Created: 06/10/2014 6:35 PM
By: Kai Porter, KOB Eyewitness News 4
A woman's dying wish was to be buried with her daughter in a small cemetery near Española. But the woman's family says the wish isn't coming true, because the cemetery is on land that now belongs to Santa Clara Pueblo.
Nancy Henry said her sister, Sue, passed away two years ago.
Sue always wanted to be buried with her only daughter, Christie, who died shortly after she was born in 1974.
"She told us, 'The only thing I'm ever going to ask of any of you is to bury me with Christie. When I go I want to be with my daughter. I couldn't hold her in the hospital. I want to be buried with her. And I'll hold her in heaven,'" said Henry.
She said Christie was buried in a cemetery that was once public. But forty years later, the road leading to the cemetery is fenced off, since the cemetery sits on land belonging to the Santa Clara Pueblo.
"I want to dig a hole, place my sister's ashes in that hole, cover it up and set a head stone. That's all I want to do,” said Henry. “We're not asking to hold a service. We're not asking for a religious thing. We just want to take Susie home."
But Santa Clara Pueblo has repeatedly denied the family’s requests to do that. Henry said dozens of her other family members are also buried there, and her sister should be too.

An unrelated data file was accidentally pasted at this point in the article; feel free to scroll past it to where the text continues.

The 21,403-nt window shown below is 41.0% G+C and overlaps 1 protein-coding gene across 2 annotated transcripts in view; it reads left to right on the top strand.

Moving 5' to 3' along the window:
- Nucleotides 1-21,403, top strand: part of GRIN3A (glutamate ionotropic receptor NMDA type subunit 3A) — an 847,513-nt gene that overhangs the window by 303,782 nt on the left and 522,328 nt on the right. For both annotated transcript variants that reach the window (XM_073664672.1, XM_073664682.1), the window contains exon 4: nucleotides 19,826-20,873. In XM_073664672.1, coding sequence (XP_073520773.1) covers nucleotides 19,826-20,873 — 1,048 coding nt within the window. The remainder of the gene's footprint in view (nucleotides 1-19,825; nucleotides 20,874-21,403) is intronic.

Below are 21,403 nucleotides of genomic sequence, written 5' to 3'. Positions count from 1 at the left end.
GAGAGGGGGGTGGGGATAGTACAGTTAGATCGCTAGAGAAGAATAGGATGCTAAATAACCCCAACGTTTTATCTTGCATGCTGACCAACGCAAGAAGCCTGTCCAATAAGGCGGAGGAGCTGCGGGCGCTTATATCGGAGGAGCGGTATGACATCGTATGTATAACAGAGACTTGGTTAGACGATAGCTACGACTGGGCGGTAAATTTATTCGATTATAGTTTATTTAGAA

"I will do whatever I have to do to get them to wake up and see we're not asking them to spend a dime. We're asking them to turn a key. That's all we're asking them to do," she said.
Edward Calabaza, a spokesman for Santa Clara Pueblo, told KOB Eyewitness News 4 the decision to deny the request was made by the Tribal Council for cultural reasons.
"We do look for resolutions in this case," said Calabaza. "We understand this is a woman's dying wish. We understand this is a grieving family. We understand they want to make things right. We don't want to close our doors. We want to have open conversations with this family. But at this point the Tribal Council feels the matter is closed."
But until she can bury her sister in the cemetery, Henry said she and her family won’t give up.
"Just let me send my sister home with her daughter."
Henry now lives in Roswell but her family is originally from Española. She said many of her other relatives are also buried in the cemetery.